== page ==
Richard and I had a chat about the media and he agreed that they have been missing in action in recent decades. The scientists have known about CEE in detail for fifty odd years, and with less detail for a lot longer. The press have not been translating the detail into information the public understand easily.

    I also know we are all human and have to work together to get us through the coming decades and centuries as best we can. We are all learning a huge amount very quickly, one of the beauties of Extinction Rebellion is that we are learning to work with people and groups with whom we wouldn’t otherwise be working, normal group dynamics of storming norming and performing have been sped up like I’ve never seen previously and it’s a joy be part of.

    We’ve not got time to change our democratic system whether we want to or not, our top priority must be to deal with global heating. However we can modify our democracy with a Citizens Assembly which stands a very strong chance of enabling the radical changes we need to usher in before 2025

    (I’m very much enjoying being a lurker on the. Science WA group)

  4. XR are not a political party – it is not a ‘manifesto’. If you are referring to Roger Hallam, he is lead by science, simply; he just believes the consistent (for the last 50 years) science! -Kind of the opposite of Conspiracy-theory!… and it is -fundamentally- rational!
    Were Martin Luther King and Gandhi anti-democratic when they voiced their concerns? No, they were appealing to Democracy.
    The IPCC have a tendency to be ‘conservative’ in their estimates, and in their findings, they express how their information is not suitable to be released to the public’! There are problems for Extinction Rebellion with the IPCC; but we are not against them!

  5. First, there is no “Sixth Wave of Extinction”. Please read the science on the subject.

    The animals and the human race are NOT in danger of extinction from a 2°C temperature rise … if they did, everyone moving from Ohio to Florida would be dead by now.

    TL;DR version? “Extinction Rebellion” is a joke, and you are not doing your scientific reputation any favors by going all girly-gushy about it …

    Next, the BBC “gender rebalancing” initiative is a good thing in that it has given you a platform. However, in general, deciding who gets a platform by inspecting their genitals is a very, very, very, very bad idea. I’m shocked that you would endorse this—it perpetuates every negative stereotype about women not being able to make it without help from men.

    Next, the precautionary principle? Really? You sure you want to go down that road? Simple answer is that it doesn’t apply here, for reasons that I detail at:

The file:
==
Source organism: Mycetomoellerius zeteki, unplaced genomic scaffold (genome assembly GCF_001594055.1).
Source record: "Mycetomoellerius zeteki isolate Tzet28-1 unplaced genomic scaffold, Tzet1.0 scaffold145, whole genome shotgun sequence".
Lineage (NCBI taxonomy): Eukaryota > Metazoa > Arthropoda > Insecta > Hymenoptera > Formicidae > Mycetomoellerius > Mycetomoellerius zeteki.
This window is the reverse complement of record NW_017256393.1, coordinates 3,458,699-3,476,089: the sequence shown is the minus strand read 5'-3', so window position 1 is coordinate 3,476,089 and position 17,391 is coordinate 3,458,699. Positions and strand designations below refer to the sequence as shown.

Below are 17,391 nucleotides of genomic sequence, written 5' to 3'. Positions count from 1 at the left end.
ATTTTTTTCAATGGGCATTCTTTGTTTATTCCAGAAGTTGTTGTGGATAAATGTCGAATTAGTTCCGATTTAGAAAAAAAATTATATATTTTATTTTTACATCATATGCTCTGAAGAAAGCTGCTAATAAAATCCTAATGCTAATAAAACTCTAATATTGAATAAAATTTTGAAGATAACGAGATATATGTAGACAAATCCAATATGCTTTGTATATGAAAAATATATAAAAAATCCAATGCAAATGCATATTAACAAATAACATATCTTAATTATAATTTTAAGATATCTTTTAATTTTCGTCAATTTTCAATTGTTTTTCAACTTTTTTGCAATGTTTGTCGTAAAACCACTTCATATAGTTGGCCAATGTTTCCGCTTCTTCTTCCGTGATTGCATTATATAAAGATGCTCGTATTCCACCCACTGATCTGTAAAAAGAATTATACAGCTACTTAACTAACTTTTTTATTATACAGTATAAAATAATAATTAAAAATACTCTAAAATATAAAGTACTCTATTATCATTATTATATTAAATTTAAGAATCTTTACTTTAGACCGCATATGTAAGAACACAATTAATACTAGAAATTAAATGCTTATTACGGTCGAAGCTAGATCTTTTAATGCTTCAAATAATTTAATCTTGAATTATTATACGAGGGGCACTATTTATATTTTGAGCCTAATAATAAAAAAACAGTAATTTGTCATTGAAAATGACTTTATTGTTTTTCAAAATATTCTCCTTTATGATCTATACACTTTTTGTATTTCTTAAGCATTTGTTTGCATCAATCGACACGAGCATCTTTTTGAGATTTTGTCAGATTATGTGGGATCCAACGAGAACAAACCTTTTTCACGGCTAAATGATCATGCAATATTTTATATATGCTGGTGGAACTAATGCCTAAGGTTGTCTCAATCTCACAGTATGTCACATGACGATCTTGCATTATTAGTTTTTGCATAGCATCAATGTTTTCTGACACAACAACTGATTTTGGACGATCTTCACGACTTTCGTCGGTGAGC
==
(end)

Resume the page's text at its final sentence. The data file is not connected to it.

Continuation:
Finally, it’s looking like Greta Thunberg and your partner’s 15-year-old son are now your go-to people for some climate questions. And you expect us to believe anything you say?

    YOU should be advising them, not the other way around, and the fact that you aren’t is … well … kinda backward.

    Overall? Sorry to say it, but this is one of your very worst blog posts ever.


  6. Actually, I’ve never heard anyone in XR (try to get it right, ER is a telly programme, or our head of state) refer to McPherson’s ‘we’ll all be extinct by 2020’ or whatever future date he decides is the new date. Sure, some of us looked at McPherson’s essay of peer reviewed science which led him to his conclusions, and understood his doomy outlook, but some of us refused to put a date on that eventuality, or just factored his views in alongside all the people who feel we will find a technological way out of this, or that there’ll be a mass change of consciousness, or some other ‘solution’. What XR does is to look at the science, and using the precautionary principle, suggest that the risk of inaction, or hoping for a technofix, is not worth waiting for. We *HAVE* to cut our ties with fossil fuels. That’s the only sensible thing to do!

    And, yes, as we clean up (optimism here!) there will be a bit of ground level warming as the aerosols and soot causing ‘dimming’ disappear. But this additional warming (a problem) isn’t a reason to keep pumping pollution into the sky!

    If you look at the main XR talk, it’s made abundantly clear that there is a continuum of viewpoints, from the very conservative IPCC which uses older, peer reviewed data, through to the informal quotes from top climate scientists who are, based on the most recent data, terrified. We need to use both the mainstream IPCC predictions AND what the most recent evidence is pointing at. For instance, Global Dimming wasn’t in the IPCC reports until the last one, but has been discussed in lay circles for many years, since soon after 2001 when temperature records showed the post 9/11 spike.

  7. Demand 2 Impossible.. Extinction R want to be pure, and just demand unicorns..

    Demand 2, net zero by 2025- is no more air travel, no gas central heating (millions of UK homes and businesses) every existing car, lorry etc banned, in the UK.. and the list continues..

    Will the public ‘agree with this (and their job losses) Who pays? what tech replaces it. any compensation for banned car, gas boiler, etc, who pays..

    If you demand the impossible and offer no solutions, the adults will eventually decide, you are not contributing.

    We have a citizens assembly, this is parliament where citizens send MPs to represent them

    “the citizens assembly” envisioned, will have ‘facilitators, and “independent groups” over seeing it.. which of course is the citizens are patsies, to give credibility, whilst the ‘facilitator and groups, direct them to a preordained outcome.(Anyone who has eve been to a public consultation on a planning matter, with a council will recognise this technique)

    So a question for Extinct R ,when people oppose you, and everything you stand for, (and they will) what will you do?

  8. This is Extinction Rebellions pinned tweet: